View Full Version : Okay, opinion thread, why do I have a problem with this and what is your opinion

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11/23/2016 8:13pm,
I don't see any pavement or hardwood in these videos. And what do professional big purse tournaments have to do with these videos?

For a PhD you sure can't use an apostrophe correctly. Is your smart phone to blame?

One should always train and teach falling as if one were preparing for the real thing.

And I stand in awe of your superior apostrophe acumen.

We could not afford apostrophes when I went to school, so I never learned how to use them.

Omega Supreme
11/23/2016 8:42pm,
Huh, I never thought about making a head lock escape a priority.

Omega Supreme
11/23/2016 8:44pm,
In my opinion this was a better video:


11/23/2016 8:59pm,
Huh, I never thought about making a head lock escape a priority.

It's a classic Gracie Jiu-Jitsu assumption,
that in street fights,
headlocks both with punches and without,
are a common scenario,
and therefore useful to know how to survive, escape, and execute counter-offense from.

If nothing else, it might help one survive and escape a vicious noogie attack from big brother.
And it's a nice model that teaches some principles as well.

Headlocks in this case include standing headlocks with punches,
kesa gatame on the ground,
and variants where the adversary is using your head
and your broken posture as a leverage point to inflict control or punishment on you.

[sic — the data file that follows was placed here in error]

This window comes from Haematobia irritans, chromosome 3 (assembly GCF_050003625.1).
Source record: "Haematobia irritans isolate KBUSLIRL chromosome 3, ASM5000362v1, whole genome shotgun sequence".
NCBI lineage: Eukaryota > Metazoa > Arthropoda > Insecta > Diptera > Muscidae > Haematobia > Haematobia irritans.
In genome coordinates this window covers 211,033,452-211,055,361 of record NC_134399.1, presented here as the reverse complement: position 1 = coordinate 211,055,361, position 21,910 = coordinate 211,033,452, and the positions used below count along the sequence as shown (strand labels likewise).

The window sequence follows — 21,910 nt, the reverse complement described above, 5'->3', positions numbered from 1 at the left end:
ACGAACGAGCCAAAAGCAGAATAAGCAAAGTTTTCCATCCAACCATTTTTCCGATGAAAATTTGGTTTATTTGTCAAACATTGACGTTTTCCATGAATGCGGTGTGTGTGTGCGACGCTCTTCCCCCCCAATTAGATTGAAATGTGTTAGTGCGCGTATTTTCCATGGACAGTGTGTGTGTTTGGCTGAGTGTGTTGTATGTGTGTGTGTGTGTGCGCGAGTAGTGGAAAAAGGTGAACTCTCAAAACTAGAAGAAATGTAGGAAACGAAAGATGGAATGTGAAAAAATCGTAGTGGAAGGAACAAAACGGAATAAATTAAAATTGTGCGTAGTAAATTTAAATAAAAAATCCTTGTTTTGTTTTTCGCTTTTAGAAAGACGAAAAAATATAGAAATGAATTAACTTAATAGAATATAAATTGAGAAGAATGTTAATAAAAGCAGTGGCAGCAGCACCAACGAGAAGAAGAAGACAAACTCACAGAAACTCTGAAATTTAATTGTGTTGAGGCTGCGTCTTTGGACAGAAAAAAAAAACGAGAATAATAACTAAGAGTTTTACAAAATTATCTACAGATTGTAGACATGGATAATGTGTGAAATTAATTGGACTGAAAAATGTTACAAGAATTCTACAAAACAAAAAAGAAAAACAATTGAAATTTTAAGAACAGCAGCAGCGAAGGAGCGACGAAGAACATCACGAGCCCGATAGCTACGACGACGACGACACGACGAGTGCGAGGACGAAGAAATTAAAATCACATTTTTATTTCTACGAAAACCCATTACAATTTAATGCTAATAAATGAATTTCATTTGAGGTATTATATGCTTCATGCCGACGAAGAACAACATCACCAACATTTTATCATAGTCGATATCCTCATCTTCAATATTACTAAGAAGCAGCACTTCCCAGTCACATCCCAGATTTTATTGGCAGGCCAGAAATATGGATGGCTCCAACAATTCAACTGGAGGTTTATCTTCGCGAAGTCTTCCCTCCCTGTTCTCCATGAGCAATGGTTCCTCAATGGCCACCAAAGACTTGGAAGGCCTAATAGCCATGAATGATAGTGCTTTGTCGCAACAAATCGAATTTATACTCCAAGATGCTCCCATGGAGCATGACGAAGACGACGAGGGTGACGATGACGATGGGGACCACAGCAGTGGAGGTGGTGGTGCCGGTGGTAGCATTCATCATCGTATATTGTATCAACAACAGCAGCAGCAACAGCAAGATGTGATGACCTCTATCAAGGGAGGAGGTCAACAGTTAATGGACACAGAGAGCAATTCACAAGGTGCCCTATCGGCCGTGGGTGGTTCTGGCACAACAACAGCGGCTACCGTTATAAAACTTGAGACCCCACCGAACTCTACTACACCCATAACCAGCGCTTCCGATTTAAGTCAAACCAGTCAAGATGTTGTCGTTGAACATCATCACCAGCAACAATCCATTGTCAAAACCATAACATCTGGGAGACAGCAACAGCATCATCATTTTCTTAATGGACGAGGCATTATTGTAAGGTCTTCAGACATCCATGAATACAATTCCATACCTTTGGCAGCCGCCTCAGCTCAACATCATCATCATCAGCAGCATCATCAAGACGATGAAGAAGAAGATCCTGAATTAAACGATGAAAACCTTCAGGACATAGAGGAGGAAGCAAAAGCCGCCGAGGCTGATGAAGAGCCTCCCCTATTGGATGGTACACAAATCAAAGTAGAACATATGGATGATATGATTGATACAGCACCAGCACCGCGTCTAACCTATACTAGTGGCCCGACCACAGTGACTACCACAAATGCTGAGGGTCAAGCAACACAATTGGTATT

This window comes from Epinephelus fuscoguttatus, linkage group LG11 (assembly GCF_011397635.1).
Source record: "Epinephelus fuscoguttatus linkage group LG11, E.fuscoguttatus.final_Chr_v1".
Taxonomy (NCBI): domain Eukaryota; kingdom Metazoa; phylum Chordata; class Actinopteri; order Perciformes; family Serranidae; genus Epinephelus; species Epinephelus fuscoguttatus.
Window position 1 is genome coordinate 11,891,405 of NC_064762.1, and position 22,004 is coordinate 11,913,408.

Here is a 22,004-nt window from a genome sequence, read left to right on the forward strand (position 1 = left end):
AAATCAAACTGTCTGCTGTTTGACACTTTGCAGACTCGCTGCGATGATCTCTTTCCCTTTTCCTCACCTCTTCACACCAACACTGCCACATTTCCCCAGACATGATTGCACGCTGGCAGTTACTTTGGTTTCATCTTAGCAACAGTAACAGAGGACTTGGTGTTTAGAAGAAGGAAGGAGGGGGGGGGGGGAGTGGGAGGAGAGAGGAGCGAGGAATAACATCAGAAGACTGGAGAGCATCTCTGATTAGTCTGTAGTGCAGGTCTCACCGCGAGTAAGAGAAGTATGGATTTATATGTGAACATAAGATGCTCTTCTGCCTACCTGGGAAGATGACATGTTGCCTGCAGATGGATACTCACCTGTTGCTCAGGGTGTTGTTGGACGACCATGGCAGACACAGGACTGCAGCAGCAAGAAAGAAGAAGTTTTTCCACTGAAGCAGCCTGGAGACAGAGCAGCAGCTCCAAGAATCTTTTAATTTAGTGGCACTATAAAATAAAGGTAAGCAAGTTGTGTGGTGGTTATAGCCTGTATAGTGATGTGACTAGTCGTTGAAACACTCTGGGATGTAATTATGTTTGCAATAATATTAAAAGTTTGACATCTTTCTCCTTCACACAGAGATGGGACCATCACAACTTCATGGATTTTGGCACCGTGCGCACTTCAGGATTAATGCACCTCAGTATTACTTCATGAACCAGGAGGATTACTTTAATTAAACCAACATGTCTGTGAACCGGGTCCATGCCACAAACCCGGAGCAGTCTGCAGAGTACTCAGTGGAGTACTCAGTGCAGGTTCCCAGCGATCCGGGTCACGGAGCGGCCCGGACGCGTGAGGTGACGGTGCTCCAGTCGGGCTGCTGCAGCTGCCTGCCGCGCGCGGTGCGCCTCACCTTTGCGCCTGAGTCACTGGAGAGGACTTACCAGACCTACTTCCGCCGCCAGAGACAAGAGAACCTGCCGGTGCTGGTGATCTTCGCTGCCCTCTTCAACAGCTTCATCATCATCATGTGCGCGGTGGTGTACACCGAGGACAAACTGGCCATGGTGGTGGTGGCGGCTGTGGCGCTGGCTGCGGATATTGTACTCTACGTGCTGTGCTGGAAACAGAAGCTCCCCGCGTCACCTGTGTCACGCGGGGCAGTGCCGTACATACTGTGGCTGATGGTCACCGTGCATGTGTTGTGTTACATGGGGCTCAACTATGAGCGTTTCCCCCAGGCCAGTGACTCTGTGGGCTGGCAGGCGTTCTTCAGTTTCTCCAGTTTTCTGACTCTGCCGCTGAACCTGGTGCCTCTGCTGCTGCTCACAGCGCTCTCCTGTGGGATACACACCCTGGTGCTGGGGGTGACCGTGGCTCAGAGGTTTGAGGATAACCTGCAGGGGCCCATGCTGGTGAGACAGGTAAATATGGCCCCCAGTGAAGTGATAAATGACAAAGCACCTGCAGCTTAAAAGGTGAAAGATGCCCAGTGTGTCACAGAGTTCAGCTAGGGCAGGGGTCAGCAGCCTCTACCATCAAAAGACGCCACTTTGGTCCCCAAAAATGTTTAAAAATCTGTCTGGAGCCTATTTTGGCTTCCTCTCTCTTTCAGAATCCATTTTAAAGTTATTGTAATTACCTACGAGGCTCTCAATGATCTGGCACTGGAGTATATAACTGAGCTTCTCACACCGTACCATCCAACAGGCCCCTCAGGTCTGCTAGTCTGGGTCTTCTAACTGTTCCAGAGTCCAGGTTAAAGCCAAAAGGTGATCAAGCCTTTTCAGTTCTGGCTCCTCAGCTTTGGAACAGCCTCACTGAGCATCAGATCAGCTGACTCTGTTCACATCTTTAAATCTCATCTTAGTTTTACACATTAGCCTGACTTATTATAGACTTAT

11/23/2016 9:16pm,
So what 10 techniques would you guys recommend?

Well, I think that learning how to control a person is very important. So, like osaekomi to start out (including back control, and ashi garami position/half guard), and linkage of basic ground movements (shrimp, bridging, hip escape, buck, log roll, back shoulder roll, front shoulder roll, etc) to escapes from said pins as well as from back control positions. But are those techniques?

Add basic submissions of choice (probably a cross collar choke, hadaka jime, Ude Garami, Ude Gatame, Juji Gatame, Sankaku Jime), and one closed guard break/pass, basic standing open guard pass, basic choke and armbar defense for whatever you chose, blah blah blah

I'm sure I left something out. For Judo, the list would be a bit different, but the focus on subs in BJJ changes things a bit.

That's a lot of stuff for a white belt, LOL.

I'd lean towards fewer "techniques" and towards linking positions to opportunity and how to move on the ground

11/23/2016 9:21pm,
Why is it "really, really bad". It's just a demo. They aren't actual breakfalls. They were pantomime. And what the hell is "ninja style".

Remember there can be only one, and you are not it.

Pship Destroyer
11/24/2016 12:23am,
Remember there can be only one, and you are not it.

Is there a reason you didn't bother answering a single question?

11/24/2016 2:29am,
Remember there can be only one, and you are not it.And he just got the red dot changed to a green one too.

Is there a reason you didn't bother answering a single question?This is a serious thread relating to training and such.

11/24/2016 3:07am,
Huh, I never thought about making a head lock escape a priority.

It does seem to be a staple in BJJ self-defense curriculum. Maybe because it is something a layperson is likely to go for?

Cake of Doom
11/24/2016 5:39am,